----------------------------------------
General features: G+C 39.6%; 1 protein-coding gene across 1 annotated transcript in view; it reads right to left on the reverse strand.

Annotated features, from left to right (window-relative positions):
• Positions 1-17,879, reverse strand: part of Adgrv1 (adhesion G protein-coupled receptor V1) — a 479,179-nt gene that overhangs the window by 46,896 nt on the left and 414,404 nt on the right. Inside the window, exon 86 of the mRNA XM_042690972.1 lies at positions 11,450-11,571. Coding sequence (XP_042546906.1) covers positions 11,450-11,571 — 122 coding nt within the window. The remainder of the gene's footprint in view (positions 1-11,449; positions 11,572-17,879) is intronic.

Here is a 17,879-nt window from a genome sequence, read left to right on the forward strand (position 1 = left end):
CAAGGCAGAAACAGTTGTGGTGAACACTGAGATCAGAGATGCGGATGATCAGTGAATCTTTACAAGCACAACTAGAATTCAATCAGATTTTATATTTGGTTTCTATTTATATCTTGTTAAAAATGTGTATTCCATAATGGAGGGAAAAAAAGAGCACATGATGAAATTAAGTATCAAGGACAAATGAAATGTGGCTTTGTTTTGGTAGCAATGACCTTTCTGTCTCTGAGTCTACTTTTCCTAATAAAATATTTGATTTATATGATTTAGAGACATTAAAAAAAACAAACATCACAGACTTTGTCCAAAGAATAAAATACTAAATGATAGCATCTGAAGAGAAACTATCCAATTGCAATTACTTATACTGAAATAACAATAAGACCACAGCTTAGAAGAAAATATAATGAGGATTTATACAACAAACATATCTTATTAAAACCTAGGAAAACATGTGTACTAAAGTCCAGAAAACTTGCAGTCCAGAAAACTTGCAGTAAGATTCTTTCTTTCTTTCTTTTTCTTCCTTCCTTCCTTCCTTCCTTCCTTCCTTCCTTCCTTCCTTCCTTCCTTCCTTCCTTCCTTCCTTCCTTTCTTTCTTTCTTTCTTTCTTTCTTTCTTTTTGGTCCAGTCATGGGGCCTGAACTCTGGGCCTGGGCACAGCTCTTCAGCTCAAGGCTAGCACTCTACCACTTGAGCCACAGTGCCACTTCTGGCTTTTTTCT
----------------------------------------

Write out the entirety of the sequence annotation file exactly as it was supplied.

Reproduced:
General features: G+C 39.6%; 1 protein-coding gene across 1 annotated transcript in view; it reads right to left on the reverse strand.

Annotated features, from left to right (window-relative positions):
• Positions 1-17,879, reverse strand: part of Adgrv1 (adhesion G protein-coupled receptor V1) — a 479,179-nt gene that overhangs the window by 46,896 nt on the left and 414,404 nt on the right. Inside the window, exon 86 of the mRNA XM_042690972.1 lies at positions 11,450-11,571. Coding sequence (XP_042546906.1) covers positions 11,450-11,571 — 122 coding nt within the window. The remainder of the gene's footprint in view (positions 1-11,449; positions 11,572-17,879) is intronic.

Here is a 17,879-nt window from a genome sequence, read left to right on the forward strand (position 1 = left end):
CAAGGCAGAAACAGTTGTGGTGAACACTGAGATCAGAGATGCGGATGATCAGTGAATCTTTACAAGCACAACTAGAATTCAATCAGATTTTATATTTGGTTTCTATTTATATCTTGTTAAAAATGTGTATTCCATAATGGAGGGAAAAAAAGAGCACATGATGAAATTAAGTATCAAGGACAAATGAAATGTGGCTTTGTTTTGGTAGCAATGACCTTTCTGTCTCTGAGTCTACTTTTCCTAATAAAATATTTGATTTATATGATTTAGAGACATTAAAAAAAACAAACATCACAGACTTTGTCCAAAGAATAAAATACTAAATGATAGCATCTGAAGAGAAACTATCCAATTGCAATTACTTATACTGAAATAACAATAAGACCACAGCTTAGAAGAAAATATAATGAGGATTTATACAACAAACATATCTTATTAAAACCTAGGAAAACATGTGTACTAAAGTCCAGAAAACTTGCAGTCCAGAAAACTTGCAGTAAGATTCTTTCTTTCTTTCTTTTTCTTCCTTCCTTCCTTCCTTCCTTCCTTCCTTCCTTCCTTCCTTCCTTCCTTCCTTCCTTCCTTCCTTCCTTTCTTTCTTTCTTTCTTTCTTTCTTTCTTTTTGGTCCAGTCATGGGGCCTGAACTCTGGGCCTGGGCACAGCTCTTCAGCTCAAGGCTAGCACTCTACCACTTGAGCCACAGTGCCACTTCTGGCTTTTTTCT